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Nope, and I don’t plan to, unless I can pay up front. I’m not interested in getting tangled up with the next inevitable lending crisis the government has done nothing so far to prevent.

Good luck with that unless you’re in Omaha. Where I live, houses range from $400K hovels to over a million dollars.

Besides, the lending crisis is only a crisis if you’re an idiot. I bought my house and I’m on a 15 year fixed mortgage that’s under 5% interest. I’ll own it in less than 10 years.

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Are you sure you’ll be able to keep up with payments for the next 10 years? If so, congratulations. I can’t imagine making such a long term commitment myself. I can barely make sure I get my prescriptions refilled on time, and I have no confidence that I can stay consistently employed 10 years in a row, so I don’t think it’s wise for me to agree to pay lots of money now in order to own something later that I probably don’t need and wouldn’t be able to maintain anyway.

And squirrels & the occasional rat

My wife and I are both mid-career engineers in silicon valley. I manage a six person engineering org, among other duties. I’m generally not worried about having a job. Before this, I was at Microsoft for most of a decade.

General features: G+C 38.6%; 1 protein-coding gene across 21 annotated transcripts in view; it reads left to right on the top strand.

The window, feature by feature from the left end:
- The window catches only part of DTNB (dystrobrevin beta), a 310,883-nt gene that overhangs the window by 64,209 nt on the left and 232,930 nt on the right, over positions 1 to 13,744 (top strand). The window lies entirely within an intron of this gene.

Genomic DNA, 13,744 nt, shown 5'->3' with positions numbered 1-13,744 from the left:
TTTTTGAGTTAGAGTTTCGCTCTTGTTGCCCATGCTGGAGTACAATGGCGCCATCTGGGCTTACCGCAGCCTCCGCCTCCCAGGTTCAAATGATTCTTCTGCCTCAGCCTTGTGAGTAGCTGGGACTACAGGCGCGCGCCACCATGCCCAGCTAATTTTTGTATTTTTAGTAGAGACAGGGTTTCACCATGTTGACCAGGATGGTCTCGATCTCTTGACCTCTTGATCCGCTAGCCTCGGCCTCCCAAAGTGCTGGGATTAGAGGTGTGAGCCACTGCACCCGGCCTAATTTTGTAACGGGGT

My mortgage is half of what most people’s rent is in the Bay Area for a house and about the same as an apartment. In fact, two bedroom apartments within a mile of me regularly rent for more than my mortgage. So, yeah, I think I can pay it. If I can’t pay it, I’m not going to be able to pay for an apartment either.

As to “need,” well, in the Bay Area, housing appreciates value. My house is worth about 40% more than I paid for it now. If I couldn’t pay my mortgage, I’d could sell it. These days, houses in my area sell in less than two weeks. I doubt real estate in the Bay Area, like New York City or a number of other cities, is going to go down dramatically in value. That happened a decade ago and then it recovered.

There you go. You make decisions based on your current situation and career. And it works out for you.

In my case, I’d rather not risk the debt because I’m a 20 something millenial who just doesn’t have the kind of stability and employer loyalty that was part of the standard package my parents’ generation were given.

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I’d be wary of turning into a 40-something millenial wondering why he’s paying $3K a month for an apartment in someone else’s building eventually. That’s just me but then I have a very stable job history and am not a millenial so I don’t feel a need to change jobs every 18 months (not that you do but I actually talk to a lot of them in tech and they seem to think there is a pot of gold out there somewhere).

Really, do you think that I, as a generation X’er, have any belief in employer loyalty? Ha ha ha. I make my own career. I just don’t seek change for its own sake. Of course, if I did, I might be making 30 or 40% more somewhere.